24 June 2016
Meanwhile, cities and towns across the globe enthusiastically switch to LED street lighting. The energy savings are significant, but in news reports of the plans and projects, there is usually no mention of the technical specifics (or “warmth”) of the light. Early bright white LED streetlights were mostly above 4000K, whereas warmer versions are now available, 3000K or below.
One problem with extremely bright light is that it impairs vision in darker areas, so any illusion of safety at night vanishes as visibility diminishes once you get into a shadow. For drivers as well as pedestrians, this can be dangerous.
Now the American Medical Association (AMA) has issued guidance encouraging communities to adopt LED lighting that minimizes blue-rich light. The AMA also recommended that “all LED lighting should be properly shielded to minimize glare and detrimental human health and environmental effects, and consideration should be given to utilize the ability of LED lighting to be dimmed for off-peak time periods,” according to a press release.
“The guidance adopted by grassroots physicians who comprise the AMA's policy-making body strengthens the AMA's policy stand against light pollution and encourages public awareness of the adverse health and environmental effects of pervasive nighttime lighting,” the release says.
We requested a copy of the original report that led to these recommendations from the AMA. Here’s an excerpt:
More recently engineered LED lighting is now available at 3000K or lower. At 3000K, the human eye still perceives the light as “white,” but it is slightly warmer in tone, and has about 21% of its emission in the blue-appearing part of the spectrum. This emission is still very blue for the nighttime environment, but is a significant improvement over the 4000K lighting because it reduces discomfort and disability glare. Because of different coatings, the energy efficiency of 3000K lighting is only 3% less than 4000K, but the light is more pleasing to humans and has less of an impact on wildlife.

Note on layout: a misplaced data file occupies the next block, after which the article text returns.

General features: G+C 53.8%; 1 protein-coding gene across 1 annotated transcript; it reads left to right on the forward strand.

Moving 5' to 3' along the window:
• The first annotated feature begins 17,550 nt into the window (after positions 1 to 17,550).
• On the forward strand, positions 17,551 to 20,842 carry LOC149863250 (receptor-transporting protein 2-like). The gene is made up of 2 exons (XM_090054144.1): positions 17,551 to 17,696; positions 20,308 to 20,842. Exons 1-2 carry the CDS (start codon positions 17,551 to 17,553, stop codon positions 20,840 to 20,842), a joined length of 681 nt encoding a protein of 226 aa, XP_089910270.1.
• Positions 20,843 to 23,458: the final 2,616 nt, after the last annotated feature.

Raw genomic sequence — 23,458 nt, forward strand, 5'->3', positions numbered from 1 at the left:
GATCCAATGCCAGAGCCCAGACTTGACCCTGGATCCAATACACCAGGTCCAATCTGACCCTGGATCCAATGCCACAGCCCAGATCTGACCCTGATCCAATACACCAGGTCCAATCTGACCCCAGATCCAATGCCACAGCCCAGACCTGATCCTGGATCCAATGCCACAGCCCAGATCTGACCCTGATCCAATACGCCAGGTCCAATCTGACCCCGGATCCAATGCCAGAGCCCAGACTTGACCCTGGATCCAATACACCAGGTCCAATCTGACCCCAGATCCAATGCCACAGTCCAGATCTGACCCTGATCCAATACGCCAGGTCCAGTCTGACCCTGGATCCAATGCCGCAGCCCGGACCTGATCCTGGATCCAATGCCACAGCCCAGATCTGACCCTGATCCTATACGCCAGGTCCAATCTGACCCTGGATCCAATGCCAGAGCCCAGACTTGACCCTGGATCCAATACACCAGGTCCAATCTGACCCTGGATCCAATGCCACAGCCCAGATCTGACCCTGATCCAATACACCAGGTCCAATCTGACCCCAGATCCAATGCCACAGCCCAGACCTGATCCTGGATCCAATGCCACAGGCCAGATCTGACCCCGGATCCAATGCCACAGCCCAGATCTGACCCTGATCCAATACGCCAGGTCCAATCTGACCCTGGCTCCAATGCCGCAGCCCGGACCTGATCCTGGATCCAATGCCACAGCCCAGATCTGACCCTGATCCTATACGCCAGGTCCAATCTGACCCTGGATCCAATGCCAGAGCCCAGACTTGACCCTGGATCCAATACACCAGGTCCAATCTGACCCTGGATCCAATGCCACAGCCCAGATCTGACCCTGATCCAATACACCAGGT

“Disability glare” is defined by the Lighting Research Center at Rensselaer Polytechnic Institute as “the reduction in visibility caused by intense light sources in the field of view [because of] stray light being scattered within the eye.”
One city that put the brakes on the brighter LEDs is Davis, California. In 2014, as new lights were being installed, the Davis city council put the project on hold after multiple complaints from residents. Later, the city decided to spend an additional $325,000 to replace those too-bright streetlights in residential areas. However, Davis is the exception. Places that have not yet committed to the switch are encouraged by the International Dark-Sky Association (IDA), the Lighting Research Center, and others to ask the right questions and study the issues involved beyond the simple let’s-save-energy approach. (In fact, that justification is up for debate as well -– it seems that when something gets cheaper, people tend to use more of it.)
Last fall, SPIE Newsroom published an article exploring these issues and collecting the advice of lighting experts. Recommendations for municipalities considering a change are included. (See “LED light pollution: Can we save energy and save the night?” by Mark Crawford.)
Just this month, a world atlas of artificial sky luminance, described in Science Advances reported that 80% of North Americans and one third of all humans are unable to see the Milky Way because of light pollution. Calculated with data from professional researchers and citizen scientists, the atlas also takes advantage of the newly available, low-light imaging data from the VIIRS DNB sensor on the Suomi National Polar-orbiting Partnership (NPP) satellite. The authors conclude:
"Light pollution needs to be addressed immediately because, even though it can be instantly mitigated (by turning off lights), its consequences cannot (for example, loss of biodiversity and culture)."
The IDA says this is a "watershed moment." The sky atlas and the AMA recommendations offer "an unprecedented opportunity to implore cities to transition to LEDs in the most environmentally responsible way possible." It's a good chance to start a conversation with your elected officials.